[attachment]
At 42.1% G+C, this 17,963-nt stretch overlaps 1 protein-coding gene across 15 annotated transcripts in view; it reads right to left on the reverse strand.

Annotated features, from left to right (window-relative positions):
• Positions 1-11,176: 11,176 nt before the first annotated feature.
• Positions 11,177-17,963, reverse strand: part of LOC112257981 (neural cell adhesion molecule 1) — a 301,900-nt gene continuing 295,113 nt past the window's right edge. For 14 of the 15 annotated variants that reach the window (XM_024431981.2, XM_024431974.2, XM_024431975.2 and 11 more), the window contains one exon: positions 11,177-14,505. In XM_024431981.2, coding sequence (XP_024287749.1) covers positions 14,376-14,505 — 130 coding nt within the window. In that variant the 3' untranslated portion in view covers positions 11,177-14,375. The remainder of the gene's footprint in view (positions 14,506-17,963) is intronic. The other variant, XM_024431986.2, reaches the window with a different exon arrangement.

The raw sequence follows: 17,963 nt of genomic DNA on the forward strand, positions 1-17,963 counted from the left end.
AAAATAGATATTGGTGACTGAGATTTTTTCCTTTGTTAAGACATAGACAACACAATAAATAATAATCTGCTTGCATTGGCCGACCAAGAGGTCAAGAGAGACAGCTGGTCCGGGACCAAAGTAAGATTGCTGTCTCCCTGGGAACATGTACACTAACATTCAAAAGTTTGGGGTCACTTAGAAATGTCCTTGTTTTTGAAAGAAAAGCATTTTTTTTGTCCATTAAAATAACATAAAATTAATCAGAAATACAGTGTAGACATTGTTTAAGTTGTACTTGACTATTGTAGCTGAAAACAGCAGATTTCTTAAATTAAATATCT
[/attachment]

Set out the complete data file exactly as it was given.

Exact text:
At 42.1% G+C, this 17,963-nt stretch overlaps 1 protein-coding gene across 15 annotated transcripts in view; it reads right to left on the reverse strand.

Annotated features, from left to right (window-relative positions):
• Positions 1-11,176: 11,176 nt before the first annotated feature.
• Positions 11,177-17,963, reverse strand: part of LOC112257981 (neural cell adhesion molecule 1) — a 301,900-nt gene continuing 295,113 nt past the window's right edge. For 14 of the 15 annotated variants that reach the window (XM_024431981.2, XM_024431974.2, XM_024431975.2 and 11 more), the window contains one exon: positions 11,177-14,505. In XM_024431981.2, coding sequence (XP_024287749.1) covers positions 14,376-14,505 — 130 coding nt within the window. In that variant the 3' untranslated portion in view covers positions 11,177-14,375. The remainder of the gene's footprint in view (positions 14,506-17,963) is intronic. The other variant, XM_024431986.2, reaches the window with a different exon arrangement.

The raw sequence follows: 17,963 nt of genomic DNA on the forward strand, positions 1-17,963 counted from the left end.
AAAATAGATATTGGTGACTGAGATTTTTTCCTTTGTTAAGACATAGACAACACAATAAATAATAATCTGCTTGCATTGGCCGACCAAGAGGTCAAGAGAGACAGCTGGTCCGGGACCAAAGTAAGATTGCTGTCTCCCTGGGAACATGTACACTAACATTCAAAAGTTTGGGGTCACTTAGAAATGTCCTTGTTTTTGAAAGAAAAGCATTTTTTTTGTCCATTAAAATAACATAAAATTAATCAGAAATACAGTGTAGACATTGTTTAAGTTGTACTTGACTATTGTAGCTGAAAACAGCAGATTTCTTAAATTAAATATCT